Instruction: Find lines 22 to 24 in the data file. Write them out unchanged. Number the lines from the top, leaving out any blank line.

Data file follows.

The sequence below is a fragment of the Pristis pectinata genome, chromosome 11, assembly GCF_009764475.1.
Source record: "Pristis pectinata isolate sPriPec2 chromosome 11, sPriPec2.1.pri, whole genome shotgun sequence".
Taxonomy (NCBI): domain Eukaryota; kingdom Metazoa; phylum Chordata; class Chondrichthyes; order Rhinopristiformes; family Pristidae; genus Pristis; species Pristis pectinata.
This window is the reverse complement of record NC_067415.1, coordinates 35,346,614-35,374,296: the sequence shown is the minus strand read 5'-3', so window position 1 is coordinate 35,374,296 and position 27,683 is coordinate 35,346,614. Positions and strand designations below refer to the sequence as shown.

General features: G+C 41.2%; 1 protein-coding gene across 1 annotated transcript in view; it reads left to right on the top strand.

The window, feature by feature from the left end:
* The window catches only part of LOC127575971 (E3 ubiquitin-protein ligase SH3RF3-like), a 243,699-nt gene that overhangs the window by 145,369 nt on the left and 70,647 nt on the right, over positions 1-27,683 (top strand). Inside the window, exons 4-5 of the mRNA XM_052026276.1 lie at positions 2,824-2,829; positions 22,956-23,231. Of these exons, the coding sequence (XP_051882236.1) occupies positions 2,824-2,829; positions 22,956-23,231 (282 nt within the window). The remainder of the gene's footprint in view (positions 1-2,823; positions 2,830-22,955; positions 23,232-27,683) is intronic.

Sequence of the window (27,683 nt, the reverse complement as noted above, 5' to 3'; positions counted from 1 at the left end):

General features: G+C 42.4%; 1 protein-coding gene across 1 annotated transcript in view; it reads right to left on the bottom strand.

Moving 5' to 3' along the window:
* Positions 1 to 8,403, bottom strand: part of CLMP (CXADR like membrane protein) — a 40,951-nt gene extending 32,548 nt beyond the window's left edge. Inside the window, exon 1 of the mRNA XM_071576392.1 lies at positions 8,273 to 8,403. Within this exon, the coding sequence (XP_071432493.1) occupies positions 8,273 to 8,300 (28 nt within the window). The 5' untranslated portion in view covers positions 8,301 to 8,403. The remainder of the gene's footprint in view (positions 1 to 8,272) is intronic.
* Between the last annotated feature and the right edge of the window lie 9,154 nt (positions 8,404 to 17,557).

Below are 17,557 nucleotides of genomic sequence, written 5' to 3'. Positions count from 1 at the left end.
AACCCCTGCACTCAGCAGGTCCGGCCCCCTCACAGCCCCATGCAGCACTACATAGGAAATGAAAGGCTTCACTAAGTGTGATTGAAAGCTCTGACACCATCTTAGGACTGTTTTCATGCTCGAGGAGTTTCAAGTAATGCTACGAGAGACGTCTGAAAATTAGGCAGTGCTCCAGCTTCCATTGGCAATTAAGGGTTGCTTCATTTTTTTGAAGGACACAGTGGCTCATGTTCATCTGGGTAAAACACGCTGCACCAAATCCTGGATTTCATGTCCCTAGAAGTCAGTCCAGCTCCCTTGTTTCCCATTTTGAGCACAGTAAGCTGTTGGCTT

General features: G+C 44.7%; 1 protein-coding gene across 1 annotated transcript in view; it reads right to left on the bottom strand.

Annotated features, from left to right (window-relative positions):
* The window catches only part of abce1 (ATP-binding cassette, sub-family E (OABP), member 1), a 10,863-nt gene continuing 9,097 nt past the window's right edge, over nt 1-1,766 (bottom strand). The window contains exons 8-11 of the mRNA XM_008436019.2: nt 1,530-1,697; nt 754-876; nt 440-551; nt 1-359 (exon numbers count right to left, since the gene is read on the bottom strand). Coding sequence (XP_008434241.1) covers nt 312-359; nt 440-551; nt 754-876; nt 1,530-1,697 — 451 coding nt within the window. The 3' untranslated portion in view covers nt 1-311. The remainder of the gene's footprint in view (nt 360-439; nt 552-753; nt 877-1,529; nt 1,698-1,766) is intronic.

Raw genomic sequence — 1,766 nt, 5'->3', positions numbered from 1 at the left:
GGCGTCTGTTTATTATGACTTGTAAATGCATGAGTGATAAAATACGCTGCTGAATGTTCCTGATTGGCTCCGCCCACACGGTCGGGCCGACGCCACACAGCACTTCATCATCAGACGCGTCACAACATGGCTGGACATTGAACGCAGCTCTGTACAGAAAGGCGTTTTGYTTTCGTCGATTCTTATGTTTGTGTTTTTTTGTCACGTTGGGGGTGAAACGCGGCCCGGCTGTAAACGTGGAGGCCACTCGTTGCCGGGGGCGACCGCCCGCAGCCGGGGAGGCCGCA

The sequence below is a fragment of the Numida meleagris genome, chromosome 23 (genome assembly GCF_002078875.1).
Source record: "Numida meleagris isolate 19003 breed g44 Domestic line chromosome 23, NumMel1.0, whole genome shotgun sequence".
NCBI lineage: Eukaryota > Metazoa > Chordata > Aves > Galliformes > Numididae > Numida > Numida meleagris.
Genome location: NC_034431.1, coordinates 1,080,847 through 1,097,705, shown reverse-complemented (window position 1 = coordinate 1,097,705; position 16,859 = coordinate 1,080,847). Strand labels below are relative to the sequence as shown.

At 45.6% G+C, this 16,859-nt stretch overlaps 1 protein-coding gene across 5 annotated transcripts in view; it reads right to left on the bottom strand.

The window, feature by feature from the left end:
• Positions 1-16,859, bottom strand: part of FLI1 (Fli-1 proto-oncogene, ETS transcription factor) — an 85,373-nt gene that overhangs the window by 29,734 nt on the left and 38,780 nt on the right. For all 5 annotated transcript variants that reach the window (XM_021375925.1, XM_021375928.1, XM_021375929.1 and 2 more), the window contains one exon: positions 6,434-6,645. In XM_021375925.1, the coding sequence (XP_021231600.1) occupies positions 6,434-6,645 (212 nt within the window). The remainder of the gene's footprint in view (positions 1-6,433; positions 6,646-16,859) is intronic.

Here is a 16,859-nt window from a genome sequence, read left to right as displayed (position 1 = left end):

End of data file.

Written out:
NCBI lineage: Eukaryota > Metazoa > Chordata > Aves > Galliformes > Numididae > Numida > Numida meleagris.
Genome location: NC_034431.1, coordinates 1,080,847 through 1,097,705, shown reverse-complemented (window position 1 = coordinate 1,097,705; position 16,859 = coordinate 1,080,847). Strand labels below are relative to the sequence as shown.

At 45.6% G+C, this 16,859-nt stretch overlaps 1 protein-coding gene across 5 annotated transcripts in view; it reads right to left on the bottom strand.